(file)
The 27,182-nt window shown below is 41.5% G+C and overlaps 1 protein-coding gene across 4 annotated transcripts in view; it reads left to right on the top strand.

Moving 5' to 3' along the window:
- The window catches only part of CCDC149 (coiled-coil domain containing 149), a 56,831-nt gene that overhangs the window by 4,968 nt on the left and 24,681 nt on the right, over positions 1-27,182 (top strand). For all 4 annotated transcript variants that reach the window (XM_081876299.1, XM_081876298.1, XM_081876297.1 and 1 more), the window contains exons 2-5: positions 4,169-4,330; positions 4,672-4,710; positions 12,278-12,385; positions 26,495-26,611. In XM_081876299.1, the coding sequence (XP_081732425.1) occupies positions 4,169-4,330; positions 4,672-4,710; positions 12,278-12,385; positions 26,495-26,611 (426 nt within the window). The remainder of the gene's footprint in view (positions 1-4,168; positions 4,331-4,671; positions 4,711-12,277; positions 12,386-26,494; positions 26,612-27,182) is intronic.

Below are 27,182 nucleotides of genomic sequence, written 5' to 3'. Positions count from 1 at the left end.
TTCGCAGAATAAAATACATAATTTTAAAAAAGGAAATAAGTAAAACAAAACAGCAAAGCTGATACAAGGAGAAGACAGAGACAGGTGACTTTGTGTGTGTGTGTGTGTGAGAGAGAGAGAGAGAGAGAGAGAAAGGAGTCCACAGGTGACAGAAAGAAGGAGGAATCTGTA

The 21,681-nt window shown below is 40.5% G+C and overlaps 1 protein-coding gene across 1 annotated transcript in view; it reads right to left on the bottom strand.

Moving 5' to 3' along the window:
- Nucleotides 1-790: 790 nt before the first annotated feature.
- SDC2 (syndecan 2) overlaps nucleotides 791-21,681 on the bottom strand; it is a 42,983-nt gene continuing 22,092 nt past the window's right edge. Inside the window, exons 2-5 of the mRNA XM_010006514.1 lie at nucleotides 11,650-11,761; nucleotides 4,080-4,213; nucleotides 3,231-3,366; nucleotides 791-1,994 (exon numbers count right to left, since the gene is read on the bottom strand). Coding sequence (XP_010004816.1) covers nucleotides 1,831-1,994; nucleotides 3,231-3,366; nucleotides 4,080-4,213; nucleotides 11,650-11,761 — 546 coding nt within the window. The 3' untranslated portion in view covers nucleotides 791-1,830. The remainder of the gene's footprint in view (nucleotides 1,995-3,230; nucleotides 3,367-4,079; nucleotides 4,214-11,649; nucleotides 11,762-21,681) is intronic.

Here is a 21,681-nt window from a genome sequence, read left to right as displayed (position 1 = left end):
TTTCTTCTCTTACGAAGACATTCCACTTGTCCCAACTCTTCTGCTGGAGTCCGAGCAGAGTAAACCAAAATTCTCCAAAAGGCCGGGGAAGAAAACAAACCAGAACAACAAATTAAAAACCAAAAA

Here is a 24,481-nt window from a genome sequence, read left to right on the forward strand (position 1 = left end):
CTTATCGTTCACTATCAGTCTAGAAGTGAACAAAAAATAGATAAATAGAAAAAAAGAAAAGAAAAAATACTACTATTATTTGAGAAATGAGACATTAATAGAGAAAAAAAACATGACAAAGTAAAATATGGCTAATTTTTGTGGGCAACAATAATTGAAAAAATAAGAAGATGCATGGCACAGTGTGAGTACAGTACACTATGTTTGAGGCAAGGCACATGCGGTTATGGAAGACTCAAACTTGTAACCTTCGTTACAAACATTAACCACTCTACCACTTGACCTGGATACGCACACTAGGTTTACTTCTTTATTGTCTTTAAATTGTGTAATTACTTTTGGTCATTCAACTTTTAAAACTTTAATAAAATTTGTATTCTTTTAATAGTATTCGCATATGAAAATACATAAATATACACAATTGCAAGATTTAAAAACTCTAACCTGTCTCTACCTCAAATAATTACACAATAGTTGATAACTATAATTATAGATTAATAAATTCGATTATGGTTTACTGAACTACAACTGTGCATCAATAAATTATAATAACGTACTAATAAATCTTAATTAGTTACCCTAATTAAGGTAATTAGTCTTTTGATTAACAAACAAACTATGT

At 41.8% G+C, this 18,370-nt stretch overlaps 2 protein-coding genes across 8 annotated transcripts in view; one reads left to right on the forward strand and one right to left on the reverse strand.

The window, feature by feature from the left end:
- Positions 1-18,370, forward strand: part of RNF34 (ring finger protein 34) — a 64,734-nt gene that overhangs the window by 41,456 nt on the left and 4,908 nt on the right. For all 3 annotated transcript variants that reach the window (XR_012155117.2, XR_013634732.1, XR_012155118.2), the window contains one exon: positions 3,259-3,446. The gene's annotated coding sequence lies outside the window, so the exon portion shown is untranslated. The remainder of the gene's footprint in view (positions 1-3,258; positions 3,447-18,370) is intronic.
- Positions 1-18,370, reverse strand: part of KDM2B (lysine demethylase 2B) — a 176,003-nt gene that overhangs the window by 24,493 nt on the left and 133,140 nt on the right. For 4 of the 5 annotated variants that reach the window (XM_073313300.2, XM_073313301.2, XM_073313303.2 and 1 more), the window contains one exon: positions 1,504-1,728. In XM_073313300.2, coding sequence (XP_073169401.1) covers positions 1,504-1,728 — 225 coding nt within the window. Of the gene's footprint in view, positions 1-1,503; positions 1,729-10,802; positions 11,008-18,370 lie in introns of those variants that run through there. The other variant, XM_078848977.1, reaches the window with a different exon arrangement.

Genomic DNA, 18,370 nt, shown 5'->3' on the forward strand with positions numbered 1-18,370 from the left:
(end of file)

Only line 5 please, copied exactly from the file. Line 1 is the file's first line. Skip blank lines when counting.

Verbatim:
TTCGCAGAATAAAATACATAATTTTAAAAAAGGAAATAAGTAAAACAAAACAGCAAAGCTGATACAAGGAGAAGACAGAGACAGGTGACTTTGTGTGTGTGTGTGTGTGAGAGAGAGAGAGAGAGAGAGAGAAAGGAGTCCACAGGTGACAGAAAGAAGGAGGAATCTGTA